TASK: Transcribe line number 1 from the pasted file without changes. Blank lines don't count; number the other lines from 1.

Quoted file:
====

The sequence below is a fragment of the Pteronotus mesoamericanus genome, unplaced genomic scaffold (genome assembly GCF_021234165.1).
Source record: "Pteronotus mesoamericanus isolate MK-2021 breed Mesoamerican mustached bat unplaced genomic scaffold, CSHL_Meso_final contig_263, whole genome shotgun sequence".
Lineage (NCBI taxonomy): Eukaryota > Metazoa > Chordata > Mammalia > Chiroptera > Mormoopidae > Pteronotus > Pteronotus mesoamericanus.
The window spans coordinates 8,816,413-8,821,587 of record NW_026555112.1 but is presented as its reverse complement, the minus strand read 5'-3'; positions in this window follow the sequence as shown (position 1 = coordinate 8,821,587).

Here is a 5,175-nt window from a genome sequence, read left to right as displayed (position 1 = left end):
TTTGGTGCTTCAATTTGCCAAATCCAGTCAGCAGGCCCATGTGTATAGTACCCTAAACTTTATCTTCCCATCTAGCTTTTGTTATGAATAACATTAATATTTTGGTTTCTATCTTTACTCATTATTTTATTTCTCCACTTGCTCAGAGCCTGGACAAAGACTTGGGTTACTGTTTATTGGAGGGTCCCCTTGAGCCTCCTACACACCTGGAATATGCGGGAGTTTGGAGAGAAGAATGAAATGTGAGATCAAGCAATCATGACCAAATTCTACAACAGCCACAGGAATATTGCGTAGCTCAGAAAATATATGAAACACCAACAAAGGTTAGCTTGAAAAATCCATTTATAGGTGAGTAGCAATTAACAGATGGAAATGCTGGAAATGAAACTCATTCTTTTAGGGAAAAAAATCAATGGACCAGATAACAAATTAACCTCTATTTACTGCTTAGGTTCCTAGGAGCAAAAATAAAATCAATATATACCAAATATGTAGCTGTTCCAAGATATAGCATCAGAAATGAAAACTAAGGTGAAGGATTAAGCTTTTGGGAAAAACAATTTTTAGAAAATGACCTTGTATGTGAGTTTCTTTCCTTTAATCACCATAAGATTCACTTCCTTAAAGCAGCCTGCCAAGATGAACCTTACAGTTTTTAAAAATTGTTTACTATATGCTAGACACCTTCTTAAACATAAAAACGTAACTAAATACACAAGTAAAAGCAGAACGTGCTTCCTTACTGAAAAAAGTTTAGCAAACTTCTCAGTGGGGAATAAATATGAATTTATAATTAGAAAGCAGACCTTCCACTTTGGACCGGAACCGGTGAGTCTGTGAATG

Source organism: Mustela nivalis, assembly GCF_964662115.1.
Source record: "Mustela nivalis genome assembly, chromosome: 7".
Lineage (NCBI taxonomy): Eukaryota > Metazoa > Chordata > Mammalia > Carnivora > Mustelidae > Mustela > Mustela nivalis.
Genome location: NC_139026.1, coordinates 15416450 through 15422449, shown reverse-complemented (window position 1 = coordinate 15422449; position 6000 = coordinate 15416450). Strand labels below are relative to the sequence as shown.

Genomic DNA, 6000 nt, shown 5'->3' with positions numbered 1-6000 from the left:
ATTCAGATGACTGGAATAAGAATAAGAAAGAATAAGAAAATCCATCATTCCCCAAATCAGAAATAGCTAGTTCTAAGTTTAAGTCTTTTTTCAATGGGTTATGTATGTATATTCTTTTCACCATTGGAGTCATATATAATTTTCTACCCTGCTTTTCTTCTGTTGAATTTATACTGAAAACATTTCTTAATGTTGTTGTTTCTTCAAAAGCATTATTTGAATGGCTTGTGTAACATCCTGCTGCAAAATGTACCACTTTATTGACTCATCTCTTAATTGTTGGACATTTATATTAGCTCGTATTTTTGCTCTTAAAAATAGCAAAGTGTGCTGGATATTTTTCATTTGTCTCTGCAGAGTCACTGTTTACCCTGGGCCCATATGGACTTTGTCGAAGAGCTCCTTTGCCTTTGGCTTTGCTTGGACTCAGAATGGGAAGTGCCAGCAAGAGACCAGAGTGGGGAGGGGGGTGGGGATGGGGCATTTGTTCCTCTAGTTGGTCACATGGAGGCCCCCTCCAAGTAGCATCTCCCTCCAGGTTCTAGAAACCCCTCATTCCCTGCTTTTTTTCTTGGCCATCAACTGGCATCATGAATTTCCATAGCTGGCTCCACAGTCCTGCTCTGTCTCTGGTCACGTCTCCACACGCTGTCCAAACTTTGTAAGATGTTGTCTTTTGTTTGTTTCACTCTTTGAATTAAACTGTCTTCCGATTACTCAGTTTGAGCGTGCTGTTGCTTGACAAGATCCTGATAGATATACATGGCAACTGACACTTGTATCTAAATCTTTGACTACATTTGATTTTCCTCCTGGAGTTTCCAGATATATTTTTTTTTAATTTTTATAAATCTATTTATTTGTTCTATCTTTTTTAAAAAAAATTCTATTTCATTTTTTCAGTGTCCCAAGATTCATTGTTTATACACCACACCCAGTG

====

The sequence below is a fragment of the Pteronotus mesoamericanus genome, unplaced genomic scaffold (genome assembly GCF_021234165.1).